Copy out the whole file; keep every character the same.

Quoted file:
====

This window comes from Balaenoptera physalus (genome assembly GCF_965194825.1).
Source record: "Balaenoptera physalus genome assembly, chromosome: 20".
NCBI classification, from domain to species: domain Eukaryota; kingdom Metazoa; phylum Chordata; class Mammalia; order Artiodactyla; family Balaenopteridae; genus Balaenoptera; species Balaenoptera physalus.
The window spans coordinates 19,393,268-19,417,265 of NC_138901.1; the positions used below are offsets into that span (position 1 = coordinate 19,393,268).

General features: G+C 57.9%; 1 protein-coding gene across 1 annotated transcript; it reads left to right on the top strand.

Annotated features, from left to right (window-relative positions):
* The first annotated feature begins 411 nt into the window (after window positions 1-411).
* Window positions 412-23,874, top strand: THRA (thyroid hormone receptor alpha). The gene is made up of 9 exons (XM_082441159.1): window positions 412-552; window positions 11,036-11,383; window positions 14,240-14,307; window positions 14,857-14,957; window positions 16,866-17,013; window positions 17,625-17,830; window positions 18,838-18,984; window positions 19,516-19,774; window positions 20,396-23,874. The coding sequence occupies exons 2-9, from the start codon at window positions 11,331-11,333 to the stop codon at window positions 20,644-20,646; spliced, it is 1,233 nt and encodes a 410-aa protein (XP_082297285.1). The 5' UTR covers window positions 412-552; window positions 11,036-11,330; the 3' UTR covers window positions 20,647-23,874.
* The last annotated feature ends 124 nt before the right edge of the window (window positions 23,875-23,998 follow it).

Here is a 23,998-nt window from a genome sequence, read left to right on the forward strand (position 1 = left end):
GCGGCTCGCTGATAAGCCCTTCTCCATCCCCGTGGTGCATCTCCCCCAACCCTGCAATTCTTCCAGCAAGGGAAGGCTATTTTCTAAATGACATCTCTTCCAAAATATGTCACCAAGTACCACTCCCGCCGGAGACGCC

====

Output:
This window comes from Balaenoptera physalus (genome assembly GCF_965194825.1).
Source record: "Balaenoptera physalus genome assembly, chromosome: 20".
NCBI classification, from domain to species: domain Eukaryota; kingdom Metazoa; phylum Chordata; class Mammalia; order Artiodactyla; family Balaenopteridae; genus Balaenoptera; species Balaenoptera physalus.
The window spans coordinates 19,393,268-19,417,265 of NC_138901.1; the positions used below are offsets into that span (position 1 = coordinate 19,393,268).

General features: G+C 57.9%; 1 protein-coding gene across 1 annotated transcript; it reads left to right on the top strand.

Annotated features, from left to right (window-relative positions):
* The first annotated feature begins 411 nt into the window (after window positions 1-411).
* Window positions 412-23,874, top strand: THRA (thyroid hormone receptor alpha). The gene is made up of 9 exons (XM_082441159.1): window positions 412-552; window positions 11,036-11,383; window positions 14,240-14,307; window positions 14,857-14,957; window positions 16,866-17,013; window positions 17,625-17,830; window positions 18,838-18,984; window positions 19,516-19,774; window positions 20,396-23,874. The coding sequence occupies exons 2-9, from the start codon at window positions 11,331-11,333 to the stop codon at window positions 20,644-20,646; spliced, it is 1,233 nt and encodes a 410-aa protein (XP_082297285.1). The 5' UTR covers window positions 412-552; window positions 11,036-11,330; the 3' UTR covers window positions 20,647-23,874.
* The last annotated feature ends 124 nt before the right edge of the window (window positions 23,875-23,998 follow it).

Here is a 23,998-nt window from a genome sequence, read left to right on the forward strand (position 1 = left end):
GCGGCTCGCTGATAAGCCCTTCTCCATCCCCGTGGTGCATCTCCCCCAACCCTGCAATTCTTCCAGCAAGGGAAGGCTATTTTCTAAATGACATCTCTTCCAAAATATGTCACCAAGTACCACTCCCGCCGGAGACGCC